Snowflake has announced its results for Q1 2023 ended April 30, 2022, revealing total revenue of $422.4m, representing year-on-year growth of 85 percent and beating analysts’ expectations of $414m.
However, shares of Snowflake tumbled in after-hours trading on Wednesday after the company reported having no adjusted operating margin, whilst analysts had predicted a margin of -1.2 percent.
Snowflake has lost two-thirds of its market cap in less than six months – from a high of $118bn in November 2021 to less than $40bn currently.
The company’s Q1 product revenue grew by 84 percent year-on-year to $394.4m. Its remaining performance obligations were $2.6bn, representing 82 percent growth.
At the end of the quarter, Snowflake’s net revenue retention rate was 174 percent.
The company now has 6,322 total customers and 206 customers with trailing 12-month product revenue greater than $1m.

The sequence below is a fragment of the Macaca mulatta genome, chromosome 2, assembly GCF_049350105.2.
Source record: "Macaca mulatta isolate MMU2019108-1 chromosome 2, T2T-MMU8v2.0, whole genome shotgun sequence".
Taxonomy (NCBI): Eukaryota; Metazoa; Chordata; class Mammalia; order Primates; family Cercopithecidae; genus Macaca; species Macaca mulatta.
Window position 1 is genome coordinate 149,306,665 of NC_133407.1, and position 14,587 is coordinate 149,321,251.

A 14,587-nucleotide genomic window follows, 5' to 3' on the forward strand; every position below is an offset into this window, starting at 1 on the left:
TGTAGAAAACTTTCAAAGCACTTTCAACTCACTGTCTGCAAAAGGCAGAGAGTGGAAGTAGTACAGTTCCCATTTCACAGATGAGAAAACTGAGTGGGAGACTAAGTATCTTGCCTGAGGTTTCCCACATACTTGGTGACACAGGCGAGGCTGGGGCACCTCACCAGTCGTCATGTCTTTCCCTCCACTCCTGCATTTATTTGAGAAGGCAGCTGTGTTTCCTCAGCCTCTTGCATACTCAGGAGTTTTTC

Frank Slootman, chairman and CEO of Snowflake said: “During Q1, product revenue grew 84 percent year-on-year to $394m. We closed the quarter with a record $181m of non-GAAP adjusted free cash flow, pairing high growth with improving unit economics and operational efficiency. Snowflake’s strategic focus is to enable every single workload type that needs access to data.”
For Q2 2023, Snowflake anticipates product revenue of between $435m and $440m, which would equate to year-on-year growth of 71 to 73 percent. For the full fiscal year 2023, it expects product revenue of between $1.885bn and $1.9bn, representing 65 to 67 percent growth.
Snowflake isn’t the only tech stock to tank in recent months, with the market now favouring a strong mix of growth and profitability underpinned by a clearly articulated business model. Amidst growing global uncertainty, expect to see other further market corrections in the coming months. Read our ‘cloud fever’ article in the June issue of ERP Today to get our take on why Snowflake won’t be the only cloud tech vendor to come unstuck in 2022.